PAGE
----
Exeter, Devon UK • Feb 27, 2024 • VOL XII

Exeter, Devon UK • [date-today] • VOL XII
Home LifestyleCulture An Alternative New Year Resolution

An Alternative New Year Resolution

Caspian Davies puts forward an alternative to how we can make New Year resolutions more useful and longer lasting.
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Image: Tim Mossholder via Unsplash

For most it’s the same song and dance each year, we chat a big game to our friends and family about some elaborate New Year’s Resolution that usually consists of going to the gym more or giving up chocolate for eternity. This is usually kept as a noble sentiment for a maximum of two weeks before, low and behold, by January the 14th both the gyms and the chocolate shelves are once again empty, rendering the entire notion of making a New Year’s Resolution pointless. It happens year on year and for the most part we seem unable to learn our lesson.

[New Year’s Resolutions] happen year on year and for the most part we seem unable to learn our lesson.

However, a week before the 1st of January my housemate announced in our group chat that she had decided for 2024 to give up the word ‘slay’ from her vocabulary. Now, for as long as we have known this person, she has slipped the word at the end of every positive sentence she found. For context, everyone in our house views this word as the metonymy of everything wrong with western society in the 21st century. We tried to ban the word entirely from the house, but to no avail.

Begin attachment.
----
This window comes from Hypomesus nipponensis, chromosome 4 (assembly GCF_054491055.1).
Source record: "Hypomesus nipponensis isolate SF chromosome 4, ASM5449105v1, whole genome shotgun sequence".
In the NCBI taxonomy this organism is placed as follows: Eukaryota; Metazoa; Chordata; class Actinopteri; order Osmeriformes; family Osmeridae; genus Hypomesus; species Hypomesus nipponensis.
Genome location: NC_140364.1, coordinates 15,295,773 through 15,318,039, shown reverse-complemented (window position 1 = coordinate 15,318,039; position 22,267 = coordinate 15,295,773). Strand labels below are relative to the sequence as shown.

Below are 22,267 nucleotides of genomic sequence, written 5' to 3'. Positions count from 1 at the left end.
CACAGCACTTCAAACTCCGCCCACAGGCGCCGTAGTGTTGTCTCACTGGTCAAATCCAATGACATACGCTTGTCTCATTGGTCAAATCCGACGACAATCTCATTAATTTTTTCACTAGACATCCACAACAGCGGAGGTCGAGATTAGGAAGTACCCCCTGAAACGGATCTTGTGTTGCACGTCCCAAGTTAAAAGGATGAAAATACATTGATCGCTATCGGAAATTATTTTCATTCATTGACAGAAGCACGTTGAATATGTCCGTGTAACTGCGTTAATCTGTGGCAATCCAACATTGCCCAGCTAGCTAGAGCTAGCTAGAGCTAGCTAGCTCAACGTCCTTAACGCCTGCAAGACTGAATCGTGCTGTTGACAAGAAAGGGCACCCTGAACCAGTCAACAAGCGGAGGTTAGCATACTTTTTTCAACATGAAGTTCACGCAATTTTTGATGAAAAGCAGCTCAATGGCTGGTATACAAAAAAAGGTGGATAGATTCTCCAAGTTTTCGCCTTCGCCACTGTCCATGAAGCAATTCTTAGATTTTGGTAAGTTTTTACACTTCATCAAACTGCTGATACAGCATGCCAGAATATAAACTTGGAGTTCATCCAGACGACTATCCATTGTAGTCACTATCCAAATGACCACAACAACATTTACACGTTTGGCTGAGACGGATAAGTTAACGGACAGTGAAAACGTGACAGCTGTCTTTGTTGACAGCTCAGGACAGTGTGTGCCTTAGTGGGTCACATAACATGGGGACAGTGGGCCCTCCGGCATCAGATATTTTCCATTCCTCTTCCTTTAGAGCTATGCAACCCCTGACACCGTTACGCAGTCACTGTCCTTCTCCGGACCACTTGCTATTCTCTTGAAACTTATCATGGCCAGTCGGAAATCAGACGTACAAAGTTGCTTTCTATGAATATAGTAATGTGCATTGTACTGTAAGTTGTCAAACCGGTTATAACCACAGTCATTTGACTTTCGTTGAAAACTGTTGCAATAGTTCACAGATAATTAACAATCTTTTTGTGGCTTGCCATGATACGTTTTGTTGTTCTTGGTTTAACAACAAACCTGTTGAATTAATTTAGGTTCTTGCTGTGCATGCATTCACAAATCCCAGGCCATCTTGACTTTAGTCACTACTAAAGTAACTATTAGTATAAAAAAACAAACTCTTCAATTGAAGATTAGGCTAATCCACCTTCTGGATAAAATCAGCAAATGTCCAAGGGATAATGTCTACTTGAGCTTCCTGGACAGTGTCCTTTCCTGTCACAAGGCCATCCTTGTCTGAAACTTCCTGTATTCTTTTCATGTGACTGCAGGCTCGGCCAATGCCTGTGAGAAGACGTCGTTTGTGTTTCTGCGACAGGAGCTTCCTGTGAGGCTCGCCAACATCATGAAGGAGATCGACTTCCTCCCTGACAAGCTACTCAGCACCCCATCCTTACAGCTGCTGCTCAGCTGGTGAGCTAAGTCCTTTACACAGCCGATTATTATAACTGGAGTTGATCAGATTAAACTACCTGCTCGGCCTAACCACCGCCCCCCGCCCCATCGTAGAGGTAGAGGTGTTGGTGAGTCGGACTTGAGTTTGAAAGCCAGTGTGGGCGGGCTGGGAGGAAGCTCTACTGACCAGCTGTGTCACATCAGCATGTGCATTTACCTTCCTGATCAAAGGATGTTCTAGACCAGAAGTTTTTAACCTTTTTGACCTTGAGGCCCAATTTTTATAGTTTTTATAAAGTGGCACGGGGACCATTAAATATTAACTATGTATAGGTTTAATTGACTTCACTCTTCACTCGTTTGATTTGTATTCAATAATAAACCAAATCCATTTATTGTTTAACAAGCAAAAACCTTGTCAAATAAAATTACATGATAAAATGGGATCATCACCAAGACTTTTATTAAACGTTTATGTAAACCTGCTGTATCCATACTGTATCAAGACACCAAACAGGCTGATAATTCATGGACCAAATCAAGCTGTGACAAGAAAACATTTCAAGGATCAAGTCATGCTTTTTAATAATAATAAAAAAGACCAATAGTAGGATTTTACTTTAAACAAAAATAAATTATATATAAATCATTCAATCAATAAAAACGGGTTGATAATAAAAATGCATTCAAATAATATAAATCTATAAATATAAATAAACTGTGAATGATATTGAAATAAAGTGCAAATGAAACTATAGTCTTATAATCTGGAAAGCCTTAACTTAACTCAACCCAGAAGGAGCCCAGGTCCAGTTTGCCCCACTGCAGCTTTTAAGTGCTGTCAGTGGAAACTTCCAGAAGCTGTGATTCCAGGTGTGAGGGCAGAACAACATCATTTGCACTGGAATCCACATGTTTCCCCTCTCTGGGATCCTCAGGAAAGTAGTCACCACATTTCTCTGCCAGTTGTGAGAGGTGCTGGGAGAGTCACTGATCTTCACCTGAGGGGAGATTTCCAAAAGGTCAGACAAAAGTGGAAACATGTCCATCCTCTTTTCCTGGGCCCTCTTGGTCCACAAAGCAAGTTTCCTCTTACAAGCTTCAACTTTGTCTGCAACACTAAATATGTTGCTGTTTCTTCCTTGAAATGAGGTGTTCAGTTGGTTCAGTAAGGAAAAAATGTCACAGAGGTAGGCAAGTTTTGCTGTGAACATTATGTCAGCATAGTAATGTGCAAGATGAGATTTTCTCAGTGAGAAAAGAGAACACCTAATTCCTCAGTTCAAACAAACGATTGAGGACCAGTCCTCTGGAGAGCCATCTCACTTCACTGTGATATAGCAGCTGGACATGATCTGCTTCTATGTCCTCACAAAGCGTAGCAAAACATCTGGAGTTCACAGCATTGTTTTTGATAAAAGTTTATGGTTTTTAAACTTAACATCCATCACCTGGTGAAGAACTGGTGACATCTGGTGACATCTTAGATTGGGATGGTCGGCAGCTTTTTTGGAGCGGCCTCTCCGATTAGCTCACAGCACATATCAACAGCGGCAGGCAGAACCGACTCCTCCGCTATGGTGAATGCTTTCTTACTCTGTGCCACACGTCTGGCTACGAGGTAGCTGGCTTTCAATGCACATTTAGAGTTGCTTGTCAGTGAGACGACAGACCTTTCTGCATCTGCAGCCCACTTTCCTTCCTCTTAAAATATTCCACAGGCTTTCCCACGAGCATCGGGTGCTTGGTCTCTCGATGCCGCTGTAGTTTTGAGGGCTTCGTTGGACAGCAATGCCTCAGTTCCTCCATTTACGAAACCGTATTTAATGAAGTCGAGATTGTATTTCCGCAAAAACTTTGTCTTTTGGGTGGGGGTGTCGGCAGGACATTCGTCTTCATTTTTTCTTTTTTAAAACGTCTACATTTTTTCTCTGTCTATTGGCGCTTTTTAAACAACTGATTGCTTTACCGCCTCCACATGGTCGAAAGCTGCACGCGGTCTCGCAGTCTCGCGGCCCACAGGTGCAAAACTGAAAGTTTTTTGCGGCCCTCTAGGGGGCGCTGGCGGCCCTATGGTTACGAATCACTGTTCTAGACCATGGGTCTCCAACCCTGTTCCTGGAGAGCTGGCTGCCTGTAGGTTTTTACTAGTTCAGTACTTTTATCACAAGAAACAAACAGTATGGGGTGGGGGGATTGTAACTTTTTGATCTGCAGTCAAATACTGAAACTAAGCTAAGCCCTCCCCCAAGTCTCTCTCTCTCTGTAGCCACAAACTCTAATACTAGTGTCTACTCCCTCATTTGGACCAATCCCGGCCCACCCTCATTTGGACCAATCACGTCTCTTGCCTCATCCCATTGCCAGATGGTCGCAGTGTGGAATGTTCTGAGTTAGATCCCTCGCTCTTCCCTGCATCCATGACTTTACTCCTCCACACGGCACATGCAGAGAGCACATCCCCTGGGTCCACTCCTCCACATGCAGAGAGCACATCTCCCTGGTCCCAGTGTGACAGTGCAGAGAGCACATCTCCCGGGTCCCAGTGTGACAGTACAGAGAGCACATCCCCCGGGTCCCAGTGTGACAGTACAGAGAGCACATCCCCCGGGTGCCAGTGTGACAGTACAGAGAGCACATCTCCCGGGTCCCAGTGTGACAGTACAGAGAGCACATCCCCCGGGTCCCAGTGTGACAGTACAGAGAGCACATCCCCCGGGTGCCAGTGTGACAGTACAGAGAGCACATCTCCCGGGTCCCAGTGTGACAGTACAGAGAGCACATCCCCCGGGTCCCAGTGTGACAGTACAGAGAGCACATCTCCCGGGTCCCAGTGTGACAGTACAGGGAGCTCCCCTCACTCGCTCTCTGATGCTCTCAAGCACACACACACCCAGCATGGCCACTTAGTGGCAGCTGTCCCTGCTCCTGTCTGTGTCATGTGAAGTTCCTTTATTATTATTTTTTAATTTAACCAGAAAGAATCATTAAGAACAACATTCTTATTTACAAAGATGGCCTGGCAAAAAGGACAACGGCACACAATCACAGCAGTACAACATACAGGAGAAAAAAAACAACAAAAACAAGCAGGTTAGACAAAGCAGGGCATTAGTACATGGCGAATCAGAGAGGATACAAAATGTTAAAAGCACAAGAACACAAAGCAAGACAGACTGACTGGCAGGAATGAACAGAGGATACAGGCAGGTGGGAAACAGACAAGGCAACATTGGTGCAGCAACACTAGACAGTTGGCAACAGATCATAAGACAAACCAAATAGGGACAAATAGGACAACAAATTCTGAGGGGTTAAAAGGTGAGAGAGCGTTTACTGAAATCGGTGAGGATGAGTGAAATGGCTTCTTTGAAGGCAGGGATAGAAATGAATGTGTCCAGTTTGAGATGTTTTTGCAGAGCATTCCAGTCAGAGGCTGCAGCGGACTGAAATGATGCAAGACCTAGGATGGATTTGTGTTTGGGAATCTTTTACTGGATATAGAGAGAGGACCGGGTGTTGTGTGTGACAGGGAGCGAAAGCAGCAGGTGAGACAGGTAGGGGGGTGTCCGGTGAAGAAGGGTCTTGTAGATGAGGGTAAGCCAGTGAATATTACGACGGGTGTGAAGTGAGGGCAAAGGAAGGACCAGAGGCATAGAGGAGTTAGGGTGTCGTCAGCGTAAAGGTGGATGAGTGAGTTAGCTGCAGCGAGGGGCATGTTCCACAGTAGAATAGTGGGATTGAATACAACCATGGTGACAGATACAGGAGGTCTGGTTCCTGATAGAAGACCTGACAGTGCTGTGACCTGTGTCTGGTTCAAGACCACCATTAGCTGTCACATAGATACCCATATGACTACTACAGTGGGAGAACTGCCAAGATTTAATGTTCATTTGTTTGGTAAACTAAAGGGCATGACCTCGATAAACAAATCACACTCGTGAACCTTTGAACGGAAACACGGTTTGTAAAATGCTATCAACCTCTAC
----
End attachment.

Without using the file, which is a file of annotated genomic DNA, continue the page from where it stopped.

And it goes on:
This idea got me thinking, whilst I am all for free speech, we all have certain words or swears in our vocabulary that dampen our whit and overemphasise one’s inferior intellect. I, for example, am guilty of saying the word ‘like’ about twelve times in a sentence which can make me sound like a 12-year-old still learning how to put sentences together (still learning really), and despite attempts to refrain from using it I have been unable to expel the dreaded ‘L’ word.

To her credit, it’s six weeks into 2024 and my housemate has kept her resolution far longer than most other attempts (at least that’s what she says). So, let’s think about any words that we perhaps overuse, and try to replace them with something else, that way we can see better conversation for all in 2024.

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